My professional history is as a litigator. I’ve heard people use battle-related terms in the litigation context. I even had the experience of hearing this type of language from a law school student looking for a job. “Why do you want to be a litigator?” I asked the applicant. “Well,” he said, “litigation is the only way you can legally crush your opponent” he replied in a raised voice with a fist on the conference table.
The student wasn’t hired.
Michael Maslanka writes in the Texas Lawyer that we shouldn’t use battle-related terms in litigation, citing John Pollack’s “Shortcut: How Analogies Reveal Connections, Spark Innovation, and Sell Our Greatest Ideas.”
Mr. Maslanka is right.
Often times in mediation, I’ve encouraged the parties to leave their “shields and swords at the door” and that for the time here at the mediation, our goal is different. Our goal isn’t to injure each other but to draw a truce and resolve the conflict.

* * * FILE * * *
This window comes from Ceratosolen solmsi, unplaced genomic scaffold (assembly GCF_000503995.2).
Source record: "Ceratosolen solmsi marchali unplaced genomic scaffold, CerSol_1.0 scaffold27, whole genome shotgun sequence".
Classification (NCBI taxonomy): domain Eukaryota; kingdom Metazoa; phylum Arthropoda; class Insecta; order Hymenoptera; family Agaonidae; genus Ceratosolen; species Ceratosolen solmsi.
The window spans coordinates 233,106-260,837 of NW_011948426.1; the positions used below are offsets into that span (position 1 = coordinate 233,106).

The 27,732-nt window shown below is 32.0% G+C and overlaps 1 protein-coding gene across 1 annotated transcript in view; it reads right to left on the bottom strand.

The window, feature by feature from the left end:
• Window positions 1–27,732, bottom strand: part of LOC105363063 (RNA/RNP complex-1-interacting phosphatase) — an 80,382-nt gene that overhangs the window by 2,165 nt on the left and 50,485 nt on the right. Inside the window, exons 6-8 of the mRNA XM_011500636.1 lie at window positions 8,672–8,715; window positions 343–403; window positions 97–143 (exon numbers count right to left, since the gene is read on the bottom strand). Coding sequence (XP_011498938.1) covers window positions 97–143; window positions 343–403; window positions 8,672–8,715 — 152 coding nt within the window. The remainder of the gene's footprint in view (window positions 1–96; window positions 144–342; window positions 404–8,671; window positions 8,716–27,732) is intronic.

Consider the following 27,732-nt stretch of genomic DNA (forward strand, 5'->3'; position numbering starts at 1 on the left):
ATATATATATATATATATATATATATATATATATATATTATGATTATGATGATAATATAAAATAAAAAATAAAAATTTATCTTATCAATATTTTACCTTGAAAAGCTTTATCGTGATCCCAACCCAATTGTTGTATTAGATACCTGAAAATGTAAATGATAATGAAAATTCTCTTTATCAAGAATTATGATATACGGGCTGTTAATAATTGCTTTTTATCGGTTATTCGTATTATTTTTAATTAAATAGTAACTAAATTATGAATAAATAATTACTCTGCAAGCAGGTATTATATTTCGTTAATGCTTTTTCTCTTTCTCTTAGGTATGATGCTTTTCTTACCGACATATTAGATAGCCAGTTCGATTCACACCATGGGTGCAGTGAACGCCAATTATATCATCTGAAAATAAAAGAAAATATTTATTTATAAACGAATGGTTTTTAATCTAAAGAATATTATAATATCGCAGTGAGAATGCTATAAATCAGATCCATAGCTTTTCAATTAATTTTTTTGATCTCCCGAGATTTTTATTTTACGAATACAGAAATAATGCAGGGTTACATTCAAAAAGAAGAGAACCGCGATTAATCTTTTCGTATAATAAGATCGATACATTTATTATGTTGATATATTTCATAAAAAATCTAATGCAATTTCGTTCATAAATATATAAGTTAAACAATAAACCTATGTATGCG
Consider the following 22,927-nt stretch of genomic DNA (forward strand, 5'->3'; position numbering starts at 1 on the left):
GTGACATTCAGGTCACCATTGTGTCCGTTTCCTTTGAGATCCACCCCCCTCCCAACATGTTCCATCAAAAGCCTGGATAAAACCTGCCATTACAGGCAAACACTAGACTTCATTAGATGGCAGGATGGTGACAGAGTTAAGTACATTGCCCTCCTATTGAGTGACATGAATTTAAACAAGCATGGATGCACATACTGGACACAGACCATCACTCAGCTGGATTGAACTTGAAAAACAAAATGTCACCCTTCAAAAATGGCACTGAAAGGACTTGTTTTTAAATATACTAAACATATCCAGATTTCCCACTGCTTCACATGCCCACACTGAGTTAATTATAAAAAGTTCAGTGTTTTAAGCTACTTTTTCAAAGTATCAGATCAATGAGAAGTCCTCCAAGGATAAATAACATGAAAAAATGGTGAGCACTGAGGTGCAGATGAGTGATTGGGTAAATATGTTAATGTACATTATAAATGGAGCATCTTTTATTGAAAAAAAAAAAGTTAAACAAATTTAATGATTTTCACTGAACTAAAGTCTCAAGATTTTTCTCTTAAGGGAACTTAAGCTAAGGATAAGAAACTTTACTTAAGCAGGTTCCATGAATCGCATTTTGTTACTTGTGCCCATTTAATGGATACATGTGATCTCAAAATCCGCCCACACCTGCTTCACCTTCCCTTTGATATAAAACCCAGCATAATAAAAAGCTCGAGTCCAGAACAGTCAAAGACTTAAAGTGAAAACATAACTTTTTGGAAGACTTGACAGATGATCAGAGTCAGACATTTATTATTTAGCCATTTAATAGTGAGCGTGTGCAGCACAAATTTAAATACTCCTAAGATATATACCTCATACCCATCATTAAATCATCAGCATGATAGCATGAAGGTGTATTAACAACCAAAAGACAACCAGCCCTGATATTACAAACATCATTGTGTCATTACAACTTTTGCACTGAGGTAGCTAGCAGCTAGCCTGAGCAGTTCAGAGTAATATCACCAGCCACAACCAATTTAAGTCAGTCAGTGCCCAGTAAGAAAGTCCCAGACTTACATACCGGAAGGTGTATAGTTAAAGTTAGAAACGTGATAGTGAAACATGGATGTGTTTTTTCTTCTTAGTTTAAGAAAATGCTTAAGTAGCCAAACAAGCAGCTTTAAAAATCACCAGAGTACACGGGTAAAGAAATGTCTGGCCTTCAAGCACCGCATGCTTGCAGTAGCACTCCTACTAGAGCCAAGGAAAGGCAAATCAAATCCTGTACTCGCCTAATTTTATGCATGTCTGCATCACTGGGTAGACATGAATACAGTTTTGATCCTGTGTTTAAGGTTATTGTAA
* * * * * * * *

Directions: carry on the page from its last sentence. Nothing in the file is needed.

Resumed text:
Frankly, I’ve never liked the battle-related terms used in litigation if for no other reason, it’s not a real battle. There are people who’ve honorably served this country in battle, taking bullets, losing limbs, and losing life in significant, horrific ways.
Litigation shouldn’t be that way and we shouldn’t use that language. I’ve always viewed litigation as a problem in search of a solution. As Maslanka points out, with war there must be a winner and a loser. There must be good versus evil.
Litigation (and mediation) is about resolving disputes.
Look at how successful family law mediators use language. They don’t refer to “parties” or “petitioner” or “respondent” or “custodian”. They use words like “mom” and “dad.” That makes a difference, doesn’t it? It changes perspective and it changes how we approach the situation.
Words matter. Let’s use accurate words to describe the situation.